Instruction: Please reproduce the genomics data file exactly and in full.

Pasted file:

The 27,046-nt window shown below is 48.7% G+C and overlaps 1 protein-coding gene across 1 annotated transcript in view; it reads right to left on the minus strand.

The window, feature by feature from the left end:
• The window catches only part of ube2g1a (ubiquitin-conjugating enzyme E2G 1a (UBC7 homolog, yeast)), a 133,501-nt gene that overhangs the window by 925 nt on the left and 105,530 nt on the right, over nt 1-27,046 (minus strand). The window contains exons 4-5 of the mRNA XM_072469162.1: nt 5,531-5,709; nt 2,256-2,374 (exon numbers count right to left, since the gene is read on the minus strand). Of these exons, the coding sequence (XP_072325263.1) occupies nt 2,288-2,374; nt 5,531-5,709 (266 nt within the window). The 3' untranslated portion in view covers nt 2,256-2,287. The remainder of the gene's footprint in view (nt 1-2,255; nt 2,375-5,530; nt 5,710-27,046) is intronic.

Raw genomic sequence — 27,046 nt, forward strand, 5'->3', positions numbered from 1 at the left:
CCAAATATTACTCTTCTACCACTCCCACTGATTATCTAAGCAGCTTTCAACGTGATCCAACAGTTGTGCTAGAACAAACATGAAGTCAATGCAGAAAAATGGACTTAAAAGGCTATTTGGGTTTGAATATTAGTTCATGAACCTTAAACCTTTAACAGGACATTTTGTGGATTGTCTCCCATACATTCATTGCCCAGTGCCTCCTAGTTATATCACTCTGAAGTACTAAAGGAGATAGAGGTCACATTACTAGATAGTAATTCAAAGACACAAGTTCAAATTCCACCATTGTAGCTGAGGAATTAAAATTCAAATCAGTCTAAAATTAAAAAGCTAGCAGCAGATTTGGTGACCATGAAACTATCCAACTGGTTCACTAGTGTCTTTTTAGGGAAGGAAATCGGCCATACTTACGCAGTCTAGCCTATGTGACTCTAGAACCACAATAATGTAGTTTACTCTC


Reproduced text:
The 27,046-nt window shown below is 48.7% G+C and overlaps 1 protein-coding gene across 1 annotated transcript in view; it reads right to left on the minus strand.

The window, feature by feature from the left end:
• The window catches only part of ube2g1a (ubiquitin-conjugating enzyme E2G 1a (UBC7 homolog, yeast)), a 133,501-nt gene that overhangs the window by 925 nt on the left and 105,530 nt on the right, over nt 1-27,046 (minus strand). The window contains exons 4-5 of the mRNA XM_072469162.1: nt 5,531-5,709; nt 2,256-2,374 (exon numbers count right to left, since the gene is read on the minus strand). Of these exons, the coding sequence (XP_072325263.1) occupies nt 2,288-2,374; nt 5,531-5,709 (266 nt within the window). The 3' untranslated portion in view covers nt 2,256-2,287. The remainder of the gene's footprint in view (nt 1-2,255; nt 2,375-5,530; nt 5,710-27,046) is intronic.

Raw genomic sequence — 27,046 nt, forward strand, 5'->3', positions numbered from 1 at the left:
CCAAATATTACTCTTCTACCACTCCCACTGATTATCTAAGCAGCTTTCAACGTGATCCAACAGTTGTGCTAGAACAAACATGAAGTCAATGCAGAAAAATGGACTTAAAAGGCTATTTGGGTTTGAATATTAGTTCATGAACCTTAAACCTTTAACAGGACATTTTGTGGATTGTCTCCCATACATTCATTGCCCAGTGCCTCCTAGTTATATCACTCTGAAGTACTAAAGGAGATAGAGGTCACATTACTAGATAGTAATTCAAAGACACAAGTTCAAATTCCACCATTGTAGCTGAGGAATTAAAATTCAAATCAGTCTAAAATTAAAAAGCTAGCAGCAGATTTGGTGACCATGAAACTATCCAACTGGTTCACTAGTGTCTTTTTAGGGAAGGAAATCGGCCATACTTACGCAGTCTAGCCTATGTGACTCTAGAACCACAATAATGTAGTTTACTCTC